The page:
New rules issued by the Central Bank will bring the nation's financial system more into line with international standards, with UAE banks now told to declare bad loans earlier and make more provision for them.
Regulations tightened for banks
Banks will be required to declare bad loans earlier and book provisions for them sooner, under new Central Bank rules aimed at bringing the banking sector into line with international standards.
Lenders will be required to set aside provisions for non-performing loans (NPLs) each quarter rather than waiting until the end of the financial year, according to rules posted on the regulator's website yesterday.
The rules also cut in half the time required to classify a loan as non-performing to 90 days.
The move is the latest step in the Central Bank's attempt to align its regulations with international best practice. The limits fall in line with recommendations set out by Basel II.
"This review will also serve as a catalyst in depicting a truly realistic financial position of banks and other financial institutions," said the Central Bank.
Banks' profits were hit by a rising number of NPLs linked to a downturn in the property market and job losses. Banks increased provisions for NPLs by 41 per cent to Dh37.2 billion (US$10.12bn) in the 12 months to the end of August.
Many banks already meet the new requirements. But the new rules are likely to be welcomed by investors as it will mean banks must be more vigorous with their handling and disclosure of problem loans.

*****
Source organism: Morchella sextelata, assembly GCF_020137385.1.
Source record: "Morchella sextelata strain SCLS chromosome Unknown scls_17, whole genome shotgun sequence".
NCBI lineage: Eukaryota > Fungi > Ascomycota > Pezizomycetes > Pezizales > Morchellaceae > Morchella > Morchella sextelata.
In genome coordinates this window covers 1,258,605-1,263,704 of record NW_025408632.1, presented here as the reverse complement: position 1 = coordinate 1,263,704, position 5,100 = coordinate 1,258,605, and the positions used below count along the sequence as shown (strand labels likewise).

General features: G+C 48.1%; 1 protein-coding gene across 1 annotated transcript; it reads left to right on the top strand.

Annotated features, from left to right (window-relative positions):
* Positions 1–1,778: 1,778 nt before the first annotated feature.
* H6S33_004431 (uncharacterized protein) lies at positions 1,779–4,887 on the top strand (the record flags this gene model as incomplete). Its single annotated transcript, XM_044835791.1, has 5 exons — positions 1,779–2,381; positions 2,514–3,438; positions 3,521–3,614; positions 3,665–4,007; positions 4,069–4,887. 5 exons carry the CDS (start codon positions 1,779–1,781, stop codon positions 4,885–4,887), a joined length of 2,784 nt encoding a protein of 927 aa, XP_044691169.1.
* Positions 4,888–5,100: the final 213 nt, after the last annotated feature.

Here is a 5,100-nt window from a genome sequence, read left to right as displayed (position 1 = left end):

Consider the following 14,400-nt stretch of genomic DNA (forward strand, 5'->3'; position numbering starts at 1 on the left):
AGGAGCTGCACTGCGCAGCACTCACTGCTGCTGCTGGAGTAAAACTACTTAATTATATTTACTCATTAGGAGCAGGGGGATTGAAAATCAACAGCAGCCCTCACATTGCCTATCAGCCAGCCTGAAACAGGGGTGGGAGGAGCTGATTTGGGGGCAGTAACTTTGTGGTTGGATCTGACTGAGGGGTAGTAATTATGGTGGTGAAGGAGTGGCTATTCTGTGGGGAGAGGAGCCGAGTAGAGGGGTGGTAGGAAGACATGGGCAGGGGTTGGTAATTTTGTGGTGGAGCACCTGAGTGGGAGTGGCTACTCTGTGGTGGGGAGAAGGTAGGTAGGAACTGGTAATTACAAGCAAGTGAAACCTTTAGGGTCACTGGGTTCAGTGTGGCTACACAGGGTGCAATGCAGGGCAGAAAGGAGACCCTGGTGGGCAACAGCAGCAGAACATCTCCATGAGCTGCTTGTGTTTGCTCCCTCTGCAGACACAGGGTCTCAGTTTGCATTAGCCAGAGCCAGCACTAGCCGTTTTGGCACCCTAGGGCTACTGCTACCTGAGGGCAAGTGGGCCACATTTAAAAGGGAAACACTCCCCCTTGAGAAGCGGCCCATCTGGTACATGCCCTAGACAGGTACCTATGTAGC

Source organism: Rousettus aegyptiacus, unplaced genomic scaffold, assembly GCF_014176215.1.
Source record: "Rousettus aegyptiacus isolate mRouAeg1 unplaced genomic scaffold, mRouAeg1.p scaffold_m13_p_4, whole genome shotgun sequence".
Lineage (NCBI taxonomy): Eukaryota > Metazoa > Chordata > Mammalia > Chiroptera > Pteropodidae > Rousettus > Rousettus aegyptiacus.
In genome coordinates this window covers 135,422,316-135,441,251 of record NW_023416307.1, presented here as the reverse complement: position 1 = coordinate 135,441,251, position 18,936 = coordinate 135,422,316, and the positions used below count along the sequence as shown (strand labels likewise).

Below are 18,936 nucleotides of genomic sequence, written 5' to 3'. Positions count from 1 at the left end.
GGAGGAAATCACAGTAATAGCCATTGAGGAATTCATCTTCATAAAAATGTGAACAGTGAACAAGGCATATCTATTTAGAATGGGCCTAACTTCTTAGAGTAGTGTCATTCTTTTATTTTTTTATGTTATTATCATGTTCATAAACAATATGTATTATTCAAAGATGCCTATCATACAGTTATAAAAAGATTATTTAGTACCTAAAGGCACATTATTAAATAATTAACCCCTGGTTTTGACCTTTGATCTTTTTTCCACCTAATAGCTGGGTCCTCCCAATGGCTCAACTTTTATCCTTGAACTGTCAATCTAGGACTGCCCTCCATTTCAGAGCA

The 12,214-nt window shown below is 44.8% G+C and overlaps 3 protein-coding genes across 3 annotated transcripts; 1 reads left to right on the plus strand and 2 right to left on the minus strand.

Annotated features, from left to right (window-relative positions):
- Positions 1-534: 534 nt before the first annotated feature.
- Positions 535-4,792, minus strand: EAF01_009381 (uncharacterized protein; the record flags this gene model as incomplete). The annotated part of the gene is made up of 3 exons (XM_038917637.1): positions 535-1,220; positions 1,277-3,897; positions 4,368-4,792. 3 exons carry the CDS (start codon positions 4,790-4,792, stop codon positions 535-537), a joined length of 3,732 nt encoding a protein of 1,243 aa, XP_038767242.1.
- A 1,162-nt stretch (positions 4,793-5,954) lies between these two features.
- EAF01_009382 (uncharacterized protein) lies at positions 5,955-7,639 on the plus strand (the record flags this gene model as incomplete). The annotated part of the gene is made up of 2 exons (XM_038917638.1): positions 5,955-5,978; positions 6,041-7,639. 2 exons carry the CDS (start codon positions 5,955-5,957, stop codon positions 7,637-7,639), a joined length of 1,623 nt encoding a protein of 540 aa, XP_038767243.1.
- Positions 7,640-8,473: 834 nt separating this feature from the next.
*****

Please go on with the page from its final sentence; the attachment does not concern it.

Analysts say First Gulf Bank (FGB), Emirates NBD and Abu Dhabi Islamic Bank (ADIB) are among lenders that may be affected by the changes. FGB reports a loan as non-performing only when it is more than 180 days overdue.
"When you have an increase in transparency and standardisation, inevitably some banks may be caught on the wrong side of that," said Raj Madha, a banking analyst with Rasmala Investment Bank in Dubai.
"Investors have had some doubts about how vigorously some banks are reporting NPLs."
Making all lenders classify and provision for NPLs under the same standard would provide more clarity and enable easier comparability of performance, he said.
"All banks and other financial institutions are required to make provisions, specific or general, required for this regulation and deduct them from the profit-and-loss account at the end of each quarter and not delay them till the end of the financial year," said the Central Bank.
Under the new regulations, banks will be required to classify loans they extend under one of five categories, with three of those categories requiring the booking of provisions.
Loans that may lead to the bank incurring some losses are classified as "sub-standard loans". In this category are loans on which payment has been in arrears for more than 90 days. The Central Bank requires banks to take a provision of 25 per cent of the total loan balance.
"Doubtful loans" are those loans on which full recovery seems unlikely. In such instances, banks are required to book a provision of 50 per cent of the total balance. Finally, "loss loans" are those on which banks have exhausted all attempts to recover the debt. A provision of 100 per cent of the total amount is needed in such a circumstance.
In addition, banks make general provisions for unclassified loans and advances equivalent to 1.50 per cent of their risk-weighted assets.
No one was available to comment from either FGB, Emirates NBD or ADIB.